16. But what is space without matter? Isn't it just distance, and specifically distance between things? Isn't the vacuum itself observer-dependent? Space isn't made of some "stuff" that is measurable independent of other things, I think. Anyway I think scientific answers don't depend on those questions, because science deals with definitions and measurements. If expansion is defined as "expansion of the metric", and not of "space", then it doesn't matter what space is. If expansion is defined only for gravitationally unbound objects, and defined as their increasing separation, then I think there's no expansion without that separation, and no way to apply it to gravitationally bound masses. But yes, it doesn't make sense that matter would "stop" expansion. For example, consider 2 comoving distant galaxies that are separating due to expansion. Then say there are 2 gravitationally bound small masses somewhere between them. There is metric expansion between the 2 galaxies. It seems fine to say that space is expanding everywhere throughout the distance between them. What is happening between the 2 small masses? The definitions can answer that! In comoving coordinates, the galaxies have fixed coordinates, and the measure of distance itself is increasing. In these coordinates, for the 2 smaller masses to remain a fixed distance from each other in their local coordinates, one or both must be changing location in comoving coordinates. That gives the answer, that space is expanding between the gravitationally bound masses and they're moving through that space (at the very least mathematically!). But then, we can also consider the local coordinates of the gravitationally bound masses, where in this example they're stationary. You really can say that the masses aren't moving through space (which means nothing more than that they're not changing location in these coordinates). The metric is covariant but I'm still not sure if expansion would be something that is an absolute part of the metric, or dependent on the coordinates. I think it's reasonable to say "space is still expanding here" but with the implication that it's referring to space generally, or in other coordinates, not space in local coordinates. Interesting, I hadn't thought of the physics of the model beyond being an example. I think that even a bunch of photons scattered in all directions would start separation because of decreased mass density.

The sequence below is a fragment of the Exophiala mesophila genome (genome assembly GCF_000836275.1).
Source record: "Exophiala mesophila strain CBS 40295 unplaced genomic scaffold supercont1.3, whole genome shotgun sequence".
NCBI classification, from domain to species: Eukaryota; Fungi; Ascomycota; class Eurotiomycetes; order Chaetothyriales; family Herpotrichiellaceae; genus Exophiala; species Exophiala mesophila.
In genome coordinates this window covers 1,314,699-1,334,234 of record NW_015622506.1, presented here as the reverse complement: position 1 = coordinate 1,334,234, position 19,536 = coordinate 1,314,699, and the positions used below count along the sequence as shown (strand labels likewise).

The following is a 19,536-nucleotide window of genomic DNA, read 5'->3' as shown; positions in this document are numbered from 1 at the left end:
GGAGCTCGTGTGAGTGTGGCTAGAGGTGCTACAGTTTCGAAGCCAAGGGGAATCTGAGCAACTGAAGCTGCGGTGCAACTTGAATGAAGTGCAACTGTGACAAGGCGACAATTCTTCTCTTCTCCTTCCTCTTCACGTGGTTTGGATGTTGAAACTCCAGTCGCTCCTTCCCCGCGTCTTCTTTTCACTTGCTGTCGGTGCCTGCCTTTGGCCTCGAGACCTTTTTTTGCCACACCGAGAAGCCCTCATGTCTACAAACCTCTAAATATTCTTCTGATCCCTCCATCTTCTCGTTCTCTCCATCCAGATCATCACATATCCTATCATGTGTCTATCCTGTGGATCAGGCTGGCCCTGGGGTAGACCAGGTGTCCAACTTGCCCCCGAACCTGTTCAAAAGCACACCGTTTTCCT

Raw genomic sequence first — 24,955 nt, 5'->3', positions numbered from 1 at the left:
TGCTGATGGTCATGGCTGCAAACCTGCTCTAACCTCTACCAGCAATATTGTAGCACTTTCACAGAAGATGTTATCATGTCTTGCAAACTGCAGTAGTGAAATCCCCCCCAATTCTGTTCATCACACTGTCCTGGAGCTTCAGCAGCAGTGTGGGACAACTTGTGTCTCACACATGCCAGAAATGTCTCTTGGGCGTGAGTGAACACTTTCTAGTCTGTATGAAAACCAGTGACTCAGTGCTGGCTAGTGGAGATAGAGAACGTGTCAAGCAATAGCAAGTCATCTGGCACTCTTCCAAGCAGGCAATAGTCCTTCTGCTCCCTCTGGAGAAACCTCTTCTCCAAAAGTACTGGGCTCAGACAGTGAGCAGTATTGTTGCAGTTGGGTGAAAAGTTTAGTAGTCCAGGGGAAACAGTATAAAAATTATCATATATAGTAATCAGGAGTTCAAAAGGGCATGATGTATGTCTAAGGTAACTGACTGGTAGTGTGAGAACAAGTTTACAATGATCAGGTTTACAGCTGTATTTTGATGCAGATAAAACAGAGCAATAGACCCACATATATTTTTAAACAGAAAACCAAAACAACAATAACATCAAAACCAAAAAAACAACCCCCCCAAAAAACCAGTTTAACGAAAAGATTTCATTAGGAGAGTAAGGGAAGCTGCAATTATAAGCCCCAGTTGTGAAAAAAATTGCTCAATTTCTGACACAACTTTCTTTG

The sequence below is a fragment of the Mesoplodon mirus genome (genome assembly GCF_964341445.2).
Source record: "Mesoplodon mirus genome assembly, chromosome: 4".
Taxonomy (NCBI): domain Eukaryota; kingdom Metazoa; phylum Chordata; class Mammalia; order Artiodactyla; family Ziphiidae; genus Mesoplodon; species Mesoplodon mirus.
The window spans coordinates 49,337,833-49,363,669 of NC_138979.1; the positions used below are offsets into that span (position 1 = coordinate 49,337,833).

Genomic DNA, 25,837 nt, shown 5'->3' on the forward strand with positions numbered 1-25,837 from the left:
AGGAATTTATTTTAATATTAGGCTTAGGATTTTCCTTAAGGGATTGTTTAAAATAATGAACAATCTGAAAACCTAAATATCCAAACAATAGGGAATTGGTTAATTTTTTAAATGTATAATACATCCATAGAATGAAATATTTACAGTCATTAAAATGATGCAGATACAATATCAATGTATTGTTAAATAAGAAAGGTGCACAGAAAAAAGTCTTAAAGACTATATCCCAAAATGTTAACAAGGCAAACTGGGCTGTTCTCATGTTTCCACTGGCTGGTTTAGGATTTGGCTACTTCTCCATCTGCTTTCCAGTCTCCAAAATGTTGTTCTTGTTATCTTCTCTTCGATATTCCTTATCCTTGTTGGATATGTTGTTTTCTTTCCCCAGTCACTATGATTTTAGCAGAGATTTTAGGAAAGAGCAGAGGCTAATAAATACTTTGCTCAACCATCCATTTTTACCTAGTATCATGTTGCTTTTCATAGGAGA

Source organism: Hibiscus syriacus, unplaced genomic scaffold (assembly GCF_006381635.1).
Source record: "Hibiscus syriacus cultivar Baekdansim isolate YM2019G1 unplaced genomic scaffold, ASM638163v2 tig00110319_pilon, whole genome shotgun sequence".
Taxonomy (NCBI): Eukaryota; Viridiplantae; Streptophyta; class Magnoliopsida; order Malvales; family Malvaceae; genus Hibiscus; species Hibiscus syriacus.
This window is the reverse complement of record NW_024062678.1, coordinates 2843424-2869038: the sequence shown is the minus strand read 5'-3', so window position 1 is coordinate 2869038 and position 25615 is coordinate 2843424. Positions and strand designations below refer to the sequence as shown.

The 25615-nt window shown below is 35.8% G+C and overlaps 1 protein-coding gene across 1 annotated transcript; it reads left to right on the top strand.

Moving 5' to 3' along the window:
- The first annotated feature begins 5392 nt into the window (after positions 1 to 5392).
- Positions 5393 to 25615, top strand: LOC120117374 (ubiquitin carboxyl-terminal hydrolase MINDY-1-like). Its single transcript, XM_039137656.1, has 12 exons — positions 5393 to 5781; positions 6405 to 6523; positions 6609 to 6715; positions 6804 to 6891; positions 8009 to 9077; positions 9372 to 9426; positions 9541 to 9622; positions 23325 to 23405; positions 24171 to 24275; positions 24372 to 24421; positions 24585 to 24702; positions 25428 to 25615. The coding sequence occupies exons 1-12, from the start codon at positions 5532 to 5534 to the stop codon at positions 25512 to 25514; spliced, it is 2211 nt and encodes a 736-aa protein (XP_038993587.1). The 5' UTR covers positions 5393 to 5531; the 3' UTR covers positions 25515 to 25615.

17. It doesn't violate GR. It is a prediction of GR given the values of several measured variables.
  18. Well I changed my mind again. Geodesics aren't some set of lines that remain fixed relative to absolute space, because there is no such thing. Whether something's moving or not will always (I think) involve a choice of coordinates. Also, whether 2 masses are gravitationally bound depends not just on their locations, but their relative velocity. So for example, two comoving fairly distant galaxies can be unbound and separating due to expansion, while two similarly located galaxies can be gravitationally bound just by giving them enough velocity toward each other (basically an "unescape" velocity to overcome expansion). So I think the answer to whether some specific effect is expansion or not, can depend on a choice, and doesn't have a single answer. To get around that, the definition exists only where it is applicable, eg. per wikipedia "The expansion of the universe is the increase in distance between any two given gravitationally unbound parts of the observable universe with time." As well, to say whether something is moving or not, "comoving coordinates" are used, not because that represents absolute motion or anything, but because most of the observable universe approximately fits them pretty well. I think whether expansion is occurring on smaller scales between gravitationally bound masses is literally undefined, and a definitive answer would require some extra definitions and that would necessarily involve making some arbitrary choices of what's moving and what's not.